Canadian federal law has protections for personal information and privacy for online activity. Also, several Canadian provinces have online privacy laws, as well. In Canada, there is no legislation at the federal level explicitly aimed at personal information and privacy of minors for online activity.
This is a developing area, however, so please watch for changes. You should connect with legal counsel in your state or province to determine if there is applicable legislation.
Many places require the consent of all parties to any recording. Whether your state or province is an “all-party” state or not, it is best practices to avoid the practice of recording group meetings.
CopyrightBe aware that some information or media you want to use online may be copyrighted, and you need permission to use it. This article is not meant to fully address the issues surrounding copyright. If you are unsure about whether or not something enjoys copyright protection, we recommend you consult with local legal counsel.
Back to the Church ManualThe next three concepts from the Church Manual are still critical as we move to cyberspace. We need to be sure that any adults working in our Sabbath Schools or various Children’s or Youth groups go through these processes, whether in person or online.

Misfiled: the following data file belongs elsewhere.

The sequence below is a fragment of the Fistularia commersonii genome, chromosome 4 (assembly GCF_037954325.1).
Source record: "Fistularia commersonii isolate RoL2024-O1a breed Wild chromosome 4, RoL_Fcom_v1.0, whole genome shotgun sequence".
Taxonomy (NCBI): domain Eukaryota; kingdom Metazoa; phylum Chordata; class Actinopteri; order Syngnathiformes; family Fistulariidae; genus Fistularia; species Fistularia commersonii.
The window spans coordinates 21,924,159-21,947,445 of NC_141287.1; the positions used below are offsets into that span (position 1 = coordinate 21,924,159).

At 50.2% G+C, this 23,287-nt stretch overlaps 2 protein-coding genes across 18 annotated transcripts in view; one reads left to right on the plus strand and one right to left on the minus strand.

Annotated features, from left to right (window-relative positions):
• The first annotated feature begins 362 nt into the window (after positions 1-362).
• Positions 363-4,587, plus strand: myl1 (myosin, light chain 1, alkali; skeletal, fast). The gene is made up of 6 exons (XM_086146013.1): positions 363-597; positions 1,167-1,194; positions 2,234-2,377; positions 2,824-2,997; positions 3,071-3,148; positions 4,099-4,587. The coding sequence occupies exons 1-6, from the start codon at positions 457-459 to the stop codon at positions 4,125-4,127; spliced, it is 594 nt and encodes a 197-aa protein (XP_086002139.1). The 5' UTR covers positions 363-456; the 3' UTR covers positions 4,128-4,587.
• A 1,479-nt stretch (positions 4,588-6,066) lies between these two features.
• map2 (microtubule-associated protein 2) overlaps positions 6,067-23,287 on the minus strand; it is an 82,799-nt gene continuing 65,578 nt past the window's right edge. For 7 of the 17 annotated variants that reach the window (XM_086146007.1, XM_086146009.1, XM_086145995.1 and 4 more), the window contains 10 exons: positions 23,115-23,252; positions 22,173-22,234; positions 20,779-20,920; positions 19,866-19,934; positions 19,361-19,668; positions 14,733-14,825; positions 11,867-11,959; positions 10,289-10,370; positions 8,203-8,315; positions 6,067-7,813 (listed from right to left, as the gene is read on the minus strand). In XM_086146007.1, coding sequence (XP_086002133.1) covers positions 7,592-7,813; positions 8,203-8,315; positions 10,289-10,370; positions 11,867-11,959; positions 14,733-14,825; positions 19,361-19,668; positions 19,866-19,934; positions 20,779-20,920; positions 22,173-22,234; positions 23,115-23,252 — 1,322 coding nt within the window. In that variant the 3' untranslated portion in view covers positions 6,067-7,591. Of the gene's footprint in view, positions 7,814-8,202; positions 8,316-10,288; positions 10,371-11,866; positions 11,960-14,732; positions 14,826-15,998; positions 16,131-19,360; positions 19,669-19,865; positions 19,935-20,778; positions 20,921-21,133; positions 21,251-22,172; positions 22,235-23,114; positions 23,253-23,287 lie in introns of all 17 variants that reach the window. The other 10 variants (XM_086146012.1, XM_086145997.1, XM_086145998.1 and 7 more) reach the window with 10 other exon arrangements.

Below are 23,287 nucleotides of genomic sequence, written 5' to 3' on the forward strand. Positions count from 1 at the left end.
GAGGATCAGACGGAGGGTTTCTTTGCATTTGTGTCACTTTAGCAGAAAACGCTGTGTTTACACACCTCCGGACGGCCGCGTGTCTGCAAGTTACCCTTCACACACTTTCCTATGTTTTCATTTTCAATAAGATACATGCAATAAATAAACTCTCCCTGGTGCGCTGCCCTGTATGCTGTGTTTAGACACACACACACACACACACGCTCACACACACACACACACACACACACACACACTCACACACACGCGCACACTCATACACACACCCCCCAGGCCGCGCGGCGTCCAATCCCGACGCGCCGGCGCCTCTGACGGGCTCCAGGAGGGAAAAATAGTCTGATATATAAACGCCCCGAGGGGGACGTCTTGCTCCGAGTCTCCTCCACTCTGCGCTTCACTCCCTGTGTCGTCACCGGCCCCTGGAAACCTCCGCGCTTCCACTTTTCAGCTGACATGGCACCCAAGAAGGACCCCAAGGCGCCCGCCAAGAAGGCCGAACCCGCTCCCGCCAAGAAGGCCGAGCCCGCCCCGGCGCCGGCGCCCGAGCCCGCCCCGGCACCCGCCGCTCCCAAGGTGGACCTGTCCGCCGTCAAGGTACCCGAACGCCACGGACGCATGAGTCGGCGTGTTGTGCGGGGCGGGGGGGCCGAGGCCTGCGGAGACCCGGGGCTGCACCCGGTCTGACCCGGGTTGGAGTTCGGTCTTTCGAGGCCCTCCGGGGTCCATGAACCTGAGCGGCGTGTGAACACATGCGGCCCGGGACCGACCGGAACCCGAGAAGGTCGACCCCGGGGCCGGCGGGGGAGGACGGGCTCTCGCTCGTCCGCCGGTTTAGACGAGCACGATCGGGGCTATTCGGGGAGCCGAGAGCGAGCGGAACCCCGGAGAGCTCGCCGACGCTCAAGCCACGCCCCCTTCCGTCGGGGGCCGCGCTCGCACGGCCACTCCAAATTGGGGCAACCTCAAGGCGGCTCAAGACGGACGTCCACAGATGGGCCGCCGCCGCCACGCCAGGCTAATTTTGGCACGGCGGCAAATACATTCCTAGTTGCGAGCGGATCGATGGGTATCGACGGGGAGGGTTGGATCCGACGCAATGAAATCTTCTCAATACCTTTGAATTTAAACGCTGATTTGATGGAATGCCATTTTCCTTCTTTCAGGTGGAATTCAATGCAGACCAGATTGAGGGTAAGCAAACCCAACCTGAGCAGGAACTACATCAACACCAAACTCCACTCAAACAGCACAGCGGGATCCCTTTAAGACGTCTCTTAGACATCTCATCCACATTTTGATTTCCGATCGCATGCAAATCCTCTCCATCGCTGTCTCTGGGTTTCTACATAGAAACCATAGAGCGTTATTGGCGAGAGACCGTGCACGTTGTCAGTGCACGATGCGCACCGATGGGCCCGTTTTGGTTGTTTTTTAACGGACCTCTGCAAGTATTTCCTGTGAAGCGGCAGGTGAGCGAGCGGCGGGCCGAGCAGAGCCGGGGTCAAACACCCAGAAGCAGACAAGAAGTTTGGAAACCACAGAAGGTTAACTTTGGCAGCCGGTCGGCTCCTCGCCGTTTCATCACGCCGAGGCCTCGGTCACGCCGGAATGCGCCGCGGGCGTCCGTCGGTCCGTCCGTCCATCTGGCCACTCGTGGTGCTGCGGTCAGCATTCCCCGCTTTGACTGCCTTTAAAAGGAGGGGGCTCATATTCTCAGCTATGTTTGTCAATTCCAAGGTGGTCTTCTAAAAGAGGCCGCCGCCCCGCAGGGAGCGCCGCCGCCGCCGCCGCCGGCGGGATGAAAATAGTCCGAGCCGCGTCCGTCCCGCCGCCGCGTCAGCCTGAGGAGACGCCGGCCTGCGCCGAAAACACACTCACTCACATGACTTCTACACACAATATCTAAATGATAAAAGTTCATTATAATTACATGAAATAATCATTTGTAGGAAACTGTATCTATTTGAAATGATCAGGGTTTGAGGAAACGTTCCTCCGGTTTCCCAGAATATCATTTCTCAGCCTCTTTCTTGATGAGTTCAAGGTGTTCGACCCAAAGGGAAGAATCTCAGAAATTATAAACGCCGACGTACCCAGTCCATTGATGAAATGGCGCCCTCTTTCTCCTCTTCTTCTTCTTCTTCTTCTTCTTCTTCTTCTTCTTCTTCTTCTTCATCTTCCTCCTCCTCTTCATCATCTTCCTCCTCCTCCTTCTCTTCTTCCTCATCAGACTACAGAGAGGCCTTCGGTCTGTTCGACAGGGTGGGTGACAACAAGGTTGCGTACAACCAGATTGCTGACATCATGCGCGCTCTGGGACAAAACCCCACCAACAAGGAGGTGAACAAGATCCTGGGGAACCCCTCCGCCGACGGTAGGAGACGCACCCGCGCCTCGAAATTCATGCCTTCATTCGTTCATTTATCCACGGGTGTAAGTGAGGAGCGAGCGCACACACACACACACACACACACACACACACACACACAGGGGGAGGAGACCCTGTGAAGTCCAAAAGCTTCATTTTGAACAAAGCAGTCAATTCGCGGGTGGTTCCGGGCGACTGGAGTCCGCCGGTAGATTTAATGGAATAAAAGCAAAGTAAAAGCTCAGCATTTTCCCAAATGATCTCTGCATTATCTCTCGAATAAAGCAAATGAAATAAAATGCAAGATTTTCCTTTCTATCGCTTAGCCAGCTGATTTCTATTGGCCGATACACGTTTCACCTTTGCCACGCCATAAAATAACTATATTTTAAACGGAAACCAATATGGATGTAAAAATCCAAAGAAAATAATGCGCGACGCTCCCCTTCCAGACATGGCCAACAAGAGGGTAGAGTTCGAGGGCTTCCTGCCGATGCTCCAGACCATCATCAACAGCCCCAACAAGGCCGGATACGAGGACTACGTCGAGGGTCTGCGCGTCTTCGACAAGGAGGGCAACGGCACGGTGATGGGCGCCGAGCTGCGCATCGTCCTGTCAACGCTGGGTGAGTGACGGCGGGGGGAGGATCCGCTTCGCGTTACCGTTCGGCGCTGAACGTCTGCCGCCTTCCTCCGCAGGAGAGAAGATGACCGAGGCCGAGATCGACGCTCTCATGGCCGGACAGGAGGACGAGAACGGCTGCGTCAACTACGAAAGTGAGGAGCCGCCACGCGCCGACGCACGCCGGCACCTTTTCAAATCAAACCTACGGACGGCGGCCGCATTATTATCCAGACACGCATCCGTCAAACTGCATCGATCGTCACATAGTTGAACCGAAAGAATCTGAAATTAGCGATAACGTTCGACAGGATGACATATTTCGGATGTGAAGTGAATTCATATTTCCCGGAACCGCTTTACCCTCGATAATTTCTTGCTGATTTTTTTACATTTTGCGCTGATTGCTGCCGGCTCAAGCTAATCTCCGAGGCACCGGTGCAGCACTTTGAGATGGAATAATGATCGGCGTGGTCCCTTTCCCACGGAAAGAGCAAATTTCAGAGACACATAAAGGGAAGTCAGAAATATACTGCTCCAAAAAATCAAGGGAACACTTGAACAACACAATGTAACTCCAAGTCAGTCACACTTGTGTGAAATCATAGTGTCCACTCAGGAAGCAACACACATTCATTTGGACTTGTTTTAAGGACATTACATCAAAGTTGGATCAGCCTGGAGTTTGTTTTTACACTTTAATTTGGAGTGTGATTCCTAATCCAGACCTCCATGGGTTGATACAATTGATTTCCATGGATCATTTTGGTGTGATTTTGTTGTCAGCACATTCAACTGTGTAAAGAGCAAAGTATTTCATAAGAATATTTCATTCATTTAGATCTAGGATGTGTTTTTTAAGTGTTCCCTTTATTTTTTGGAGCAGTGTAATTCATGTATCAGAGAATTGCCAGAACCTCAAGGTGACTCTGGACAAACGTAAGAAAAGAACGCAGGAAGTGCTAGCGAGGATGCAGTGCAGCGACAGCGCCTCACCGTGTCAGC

- Volunteer Screening—Have all volunteers complete a volunteer information form, check their references, and, if required by law, do a police background check.
- Six-Month Policy—Require a waiting period of six months for newly baptized or transferring members who have indicated a willingness to work with children.
- Training—Provide regular training for teachers and volunteers to help them understand and protect children and how to nurture their faith.
Let’s ensure that our young people continue to have adequate supervision in cyberspace with oversight that protects the volunteers as well as the minors we are trying to minister to.